Here are 9 of the most exciting trends and influencers in the food world globally.
The new food TV – happening mostly online. Netflix is home to Chef’s Table which everyone is raving about.
Coffee and tonic – Koppi, a coffee shop and roastery in Helsingborg, Sweden, stumbled on it a few years ago and it’s become the shop’s bestselling cold brew. Now spreading across the globe.
Alain Passard – the godfather of the vegetable, is cited by Momofuku’s David Chang as “the most important chef ever” and by David Kinch of California’s Manresa as “the only chef I’ve ever met that I can unequivocally call a true artist.” Passard says: “I have had two lives, fifteen years mostly cooking with meat and 15 years with vegetables.”
Read more below on restaurant theater, guest cheffing, and the new wave of women bakers. Big thanks to the UK’s Guardian for their roundup of 50 things they love about the food world.
The Fat Duck’s mechanical sweet shop (in Bray, UK)
Previously at the Fat Duck, the meal would end with a simple bag of sweets. Now, Heston Blumenthal has pushed this idea to an actual sweet shop. When the tasting menu draws to a close, a trolley arrives bearing a doll’s house that resembles the Fat Duck itself. This dazzling contrivance cost £150,000 to build. The reason for the elaborate finale? “I wanted to amplify the interactive involvement that guests experience throughout their time at the Fat Duck,” says Chef/Owner Hester Blumenthal. “It’s all based on the metaphor of feeling like a kid in a sweet shop, which I want everyone leaving the restaurant to feel.”
Crepe Suzette at the Ritz
One of the grandest set pieces of restaurant theater in one of London’s grandest rooms. An elegant trolley, vessels of orange juice, citrus rind in syrup, a bottle of Grand Marnier. Then whoosh! The spirit and room lights with stuttering purple flame.
Guest Chefs – There is a lot of guest cheffing around, it is officially A Thing.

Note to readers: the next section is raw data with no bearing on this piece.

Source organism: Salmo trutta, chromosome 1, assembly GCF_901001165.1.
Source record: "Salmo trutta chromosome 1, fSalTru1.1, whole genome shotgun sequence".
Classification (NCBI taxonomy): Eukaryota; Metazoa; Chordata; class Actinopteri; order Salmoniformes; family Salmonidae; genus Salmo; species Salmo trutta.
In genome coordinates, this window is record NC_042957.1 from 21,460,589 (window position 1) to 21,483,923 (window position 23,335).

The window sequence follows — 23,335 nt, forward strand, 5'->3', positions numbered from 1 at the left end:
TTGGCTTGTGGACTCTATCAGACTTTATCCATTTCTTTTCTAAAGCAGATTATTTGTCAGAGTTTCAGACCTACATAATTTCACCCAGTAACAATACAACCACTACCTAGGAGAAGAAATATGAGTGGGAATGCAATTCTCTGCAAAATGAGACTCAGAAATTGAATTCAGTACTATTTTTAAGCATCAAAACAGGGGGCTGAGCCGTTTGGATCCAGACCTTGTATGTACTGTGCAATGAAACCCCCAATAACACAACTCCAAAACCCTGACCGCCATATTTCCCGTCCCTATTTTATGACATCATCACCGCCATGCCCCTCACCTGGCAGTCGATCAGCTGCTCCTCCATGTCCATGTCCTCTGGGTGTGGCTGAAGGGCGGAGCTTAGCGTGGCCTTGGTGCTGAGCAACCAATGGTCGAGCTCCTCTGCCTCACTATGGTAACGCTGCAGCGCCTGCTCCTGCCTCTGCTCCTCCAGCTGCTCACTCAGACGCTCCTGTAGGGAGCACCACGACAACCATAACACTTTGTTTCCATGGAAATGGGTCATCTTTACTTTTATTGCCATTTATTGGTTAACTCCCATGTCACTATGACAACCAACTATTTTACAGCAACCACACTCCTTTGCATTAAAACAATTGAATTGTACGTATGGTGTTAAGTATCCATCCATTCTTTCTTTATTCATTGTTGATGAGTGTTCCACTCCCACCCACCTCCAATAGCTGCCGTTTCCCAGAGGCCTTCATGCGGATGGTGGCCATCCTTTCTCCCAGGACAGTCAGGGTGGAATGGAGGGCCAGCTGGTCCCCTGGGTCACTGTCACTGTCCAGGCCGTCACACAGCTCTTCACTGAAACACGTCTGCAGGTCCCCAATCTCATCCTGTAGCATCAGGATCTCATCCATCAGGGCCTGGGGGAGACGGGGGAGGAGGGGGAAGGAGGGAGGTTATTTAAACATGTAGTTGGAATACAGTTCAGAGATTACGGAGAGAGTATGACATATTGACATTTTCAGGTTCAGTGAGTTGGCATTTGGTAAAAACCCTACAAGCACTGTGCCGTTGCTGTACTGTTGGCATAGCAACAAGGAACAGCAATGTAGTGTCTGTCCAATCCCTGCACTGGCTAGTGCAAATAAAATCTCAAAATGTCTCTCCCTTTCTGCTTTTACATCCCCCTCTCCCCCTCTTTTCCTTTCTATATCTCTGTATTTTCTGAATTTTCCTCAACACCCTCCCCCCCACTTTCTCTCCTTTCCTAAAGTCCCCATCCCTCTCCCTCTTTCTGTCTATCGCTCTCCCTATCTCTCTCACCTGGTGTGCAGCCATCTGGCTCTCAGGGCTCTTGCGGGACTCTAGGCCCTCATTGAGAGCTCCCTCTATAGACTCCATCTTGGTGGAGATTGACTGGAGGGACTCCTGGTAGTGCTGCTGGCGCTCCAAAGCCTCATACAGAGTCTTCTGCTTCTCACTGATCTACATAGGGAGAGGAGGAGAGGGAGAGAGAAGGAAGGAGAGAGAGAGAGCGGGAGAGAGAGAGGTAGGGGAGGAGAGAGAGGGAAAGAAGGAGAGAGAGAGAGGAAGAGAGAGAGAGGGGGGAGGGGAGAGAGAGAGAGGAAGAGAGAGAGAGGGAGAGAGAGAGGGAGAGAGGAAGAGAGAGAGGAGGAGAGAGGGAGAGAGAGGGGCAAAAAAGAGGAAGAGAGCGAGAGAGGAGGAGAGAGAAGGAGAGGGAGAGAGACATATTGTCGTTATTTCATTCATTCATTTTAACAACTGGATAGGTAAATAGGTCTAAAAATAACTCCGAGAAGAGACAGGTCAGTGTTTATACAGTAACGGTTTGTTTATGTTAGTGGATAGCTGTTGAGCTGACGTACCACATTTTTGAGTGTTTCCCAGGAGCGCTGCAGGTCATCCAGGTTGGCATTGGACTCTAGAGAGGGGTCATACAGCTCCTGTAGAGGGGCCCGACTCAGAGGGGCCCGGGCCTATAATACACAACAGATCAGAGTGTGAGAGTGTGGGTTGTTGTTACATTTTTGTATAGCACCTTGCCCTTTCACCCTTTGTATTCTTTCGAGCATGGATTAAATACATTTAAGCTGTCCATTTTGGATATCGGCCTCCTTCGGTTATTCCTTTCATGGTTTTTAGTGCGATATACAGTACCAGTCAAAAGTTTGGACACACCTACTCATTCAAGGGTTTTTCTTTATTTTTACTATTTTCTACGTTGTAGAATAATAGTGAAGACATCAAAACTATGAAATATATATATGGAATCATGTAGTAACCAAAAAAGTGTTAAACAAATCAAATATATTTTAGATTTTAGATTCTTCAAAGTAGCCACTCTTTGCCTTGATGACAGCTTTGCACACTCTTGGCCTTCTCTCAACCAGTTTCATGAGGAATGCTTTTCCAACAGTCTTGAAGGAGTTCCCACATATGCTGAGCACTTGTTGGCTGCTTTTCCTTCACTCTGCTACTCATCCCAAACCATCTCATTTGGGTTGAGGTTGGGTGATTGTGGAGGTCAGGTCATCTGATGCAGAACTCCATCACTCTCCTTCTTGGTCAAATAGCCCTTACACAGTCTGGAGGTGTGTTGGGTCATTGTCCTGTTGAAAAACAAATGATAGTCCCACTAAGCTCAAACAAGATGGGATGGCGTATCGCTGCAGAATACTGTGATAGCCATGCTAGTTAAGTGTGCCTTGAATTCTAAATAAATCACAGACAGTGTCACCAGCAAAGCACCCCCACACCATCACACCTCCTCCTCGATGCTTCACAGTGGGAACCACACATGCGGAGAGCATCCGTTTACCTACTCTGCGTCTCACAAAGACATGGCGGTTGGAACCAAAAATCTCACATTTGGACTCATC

Professional Barista Apprenticeship – The goal is to take a young unemployed person who may know nothing about coffee on day one, and within a year make them one of the highly trained baristas in the country. The free, government-funded program – the first of its kind in the UK – is run by Ben Szobody and the charity wing of Brighton-based baptist One Church, in conjunction with a nearby secondary school.
The new wave of women bakers – Sarah Lemke and her all-female team of bakers at De Superette in the Belgian city of Ghent are known for making magnificent bread. And like Laura Hart of Hart’s Bakery in Bristol, Bridget Hugo at London’s Bread Bread, and Carol Choi of Mirabelle in Copenhagen, they’re quietly proving that women can master more than cakes. “Half of my bread team is female,” confirms Chad Robertson, co-owner of San Francisco’s Tartine bakery. “They are all amazingly talented, any of them are capable of leading.”
More and more women are approaching Laura Hart at her booming bakery, looking to make bread for a living. “Perhaps the shift from mass production to smaller artisan bakeries is more appealing to women,” she says.
Kombucha – In Chinese, Korean and Russian the word for kombucha translates as “tea fungus.’ It’s thought to date back to 220BC but since the 1990s it has been made commercially. The global market for kombucha is estimated to be $1.8bn by 2020.